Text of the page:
New Liverpool developments : photos

Project Background
The competition is to find a replacement for the disused radar tower that stands between Liverpool docks and Crosby Beach. It calls for an Observatory that will become a major landmark and tourist attraction, drawing in up to 250,000 visitors per year.

From the Observatory people will be able to see the full cityscape of Liverpool, Crosby Beach with its famous installation of 100 iron figures by artist Antony Gormley, the internationally important and protected bird life of the open coast, the vast working docks on the River Mersey, the 100m high wind turbines on the dockside, Liverpool Bay and the Irish Sea, the Wirral Peninsula and, beyond it, the mountains of North Wales. It will be an ideal place from which to watch the huge ships entering and leaving one of Europe’s busiest ports.

The Observatory will be the first spectacular landmark seen by visiting tourists onboard cruise ships coming into the new landing facility at the Pier Head.

It will be one of three complementary attractions making Crosby beach a genuine tourist attraction where people can spend all day. One is the installation Another Place by renowned artist Antony Gormley. The other is the planned Sefton Water Centre, a major water sports, events and educational facility.

The Observatory will be required to meet high standards of sustainability, including using renewable energy sources. It must also not impact negatively on the sites’ important nearby wildlife habitats, especially the foreshore.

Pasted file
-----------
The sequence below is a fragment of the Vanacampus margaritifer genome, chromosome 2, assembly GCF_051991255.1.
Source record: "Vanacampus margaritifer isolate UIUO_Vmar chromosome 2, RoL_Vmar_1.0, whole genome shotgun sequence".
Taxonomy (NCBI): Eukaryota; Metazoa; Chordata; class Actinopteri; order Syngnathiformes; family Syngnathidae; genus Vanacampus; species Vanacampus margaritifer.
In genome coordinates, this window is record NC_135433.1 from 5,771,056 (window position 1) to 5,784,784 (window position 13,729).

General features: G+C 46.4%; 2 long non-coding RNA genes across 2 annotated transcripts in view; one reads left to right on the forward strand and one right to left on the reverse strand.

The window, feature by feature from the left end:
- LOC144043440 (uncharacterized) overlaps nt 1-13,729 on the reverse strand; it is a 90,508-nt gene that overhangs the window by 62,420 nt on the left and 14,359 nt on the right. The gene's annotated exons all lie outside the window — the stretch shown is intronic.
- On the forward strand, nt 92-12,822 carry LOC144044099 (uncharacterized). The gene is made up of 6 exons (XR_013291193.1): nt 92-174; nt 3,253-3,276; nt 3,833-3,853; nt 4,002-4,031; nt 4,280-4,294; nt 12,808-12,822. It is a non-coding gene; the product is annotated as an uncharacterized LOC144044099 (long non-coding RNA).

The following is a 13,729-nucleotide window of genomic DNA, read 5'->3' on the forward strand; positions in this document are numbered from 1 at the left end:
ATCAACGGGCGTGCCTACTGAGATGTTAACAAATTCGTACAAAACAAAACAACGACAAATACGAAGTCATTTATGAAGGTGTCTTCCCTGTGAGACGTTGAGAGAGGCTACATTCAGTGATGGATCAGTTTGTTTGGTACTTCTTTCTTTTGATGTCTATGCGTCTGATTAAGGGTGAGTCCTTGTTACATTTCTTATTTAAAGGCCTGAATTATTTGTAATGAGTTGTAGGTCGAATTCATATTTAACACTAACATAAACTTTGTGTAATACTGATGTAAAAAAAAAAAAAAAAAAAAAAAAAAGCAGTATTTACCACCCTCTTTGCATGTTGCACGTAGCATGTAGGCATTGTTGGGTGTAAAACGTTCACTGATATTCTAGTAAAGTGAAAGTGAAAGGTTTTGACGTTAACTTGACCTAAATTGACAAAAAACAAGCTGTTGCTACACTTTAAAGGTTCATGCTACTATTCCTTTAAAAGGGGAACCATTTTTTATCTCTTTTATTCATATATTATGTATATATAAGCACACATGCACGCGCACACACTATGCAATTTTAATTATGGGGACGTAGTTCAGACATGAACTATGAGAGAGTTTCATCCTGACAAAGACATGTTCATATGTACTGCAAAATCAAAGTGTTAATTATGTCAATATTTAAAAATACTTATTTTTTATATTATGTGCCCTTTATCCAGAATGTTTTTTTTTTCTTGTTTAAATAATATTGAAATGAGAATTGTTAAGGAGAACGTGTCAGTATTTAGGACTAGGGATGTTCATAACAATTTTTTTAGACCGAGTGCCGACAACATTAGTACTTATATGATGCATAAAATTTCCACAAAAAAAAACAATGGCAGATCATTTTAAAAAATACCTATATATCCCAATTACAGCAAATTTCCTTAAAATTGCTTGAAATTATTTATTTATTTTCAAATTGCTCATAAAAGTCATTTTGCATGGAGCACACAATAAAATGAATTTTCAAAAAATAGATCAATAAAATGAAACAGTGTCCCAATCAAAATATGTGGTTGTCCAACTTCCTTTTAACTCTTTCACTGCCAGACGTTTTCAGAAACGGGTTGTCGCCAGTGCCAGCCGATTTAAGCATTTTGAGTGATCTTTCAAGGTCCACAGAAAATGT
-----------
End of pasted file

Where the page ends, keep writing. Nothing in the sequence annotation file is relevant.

The competition is being backed by a strong partnership that includes the Northwest Regional Development Agency, Mersey Waterfront, the Mersey Basin Campaign and Peel Holdings – owner of Liverpool docks and one of the UK’s leading developers.

The Mersey Basin Campaign is a 25 year government-backed partnership that brings together local authorities, businesses, voluntary organisations and government agencies to deliver water quality improvements and waterside regeneration throughout the Mersey Basin river system.

Mersey Waterfront is a far reaching programme set up to regenerate the City Region’s 145km (90 mile) coastline. It connects the waterfront’s communities and assets across the districts of Sefton, Wirral, Liverpool and Halton, and aims to create an internationally acclaimed waterfront to compete with cities like Sydney and Toronto. Mersey Waterfront is funded through the Northwest Regional Development Agency (NWDA) and European Regional Development Fund (ERDF), and is hosted by The Mersey Partnership.

Northwest Regional Development Agency is one of nine regional development agencies established by the government to develop the English regions.

The Agency leads the economic development and regeneration of England’s Northwest and is responsible for:

Supporting business growth and encouraging investment
Matching skills provision to employer needs
Creating the conditions for economic growth
Connecting the region through effective transport and communication infrastructure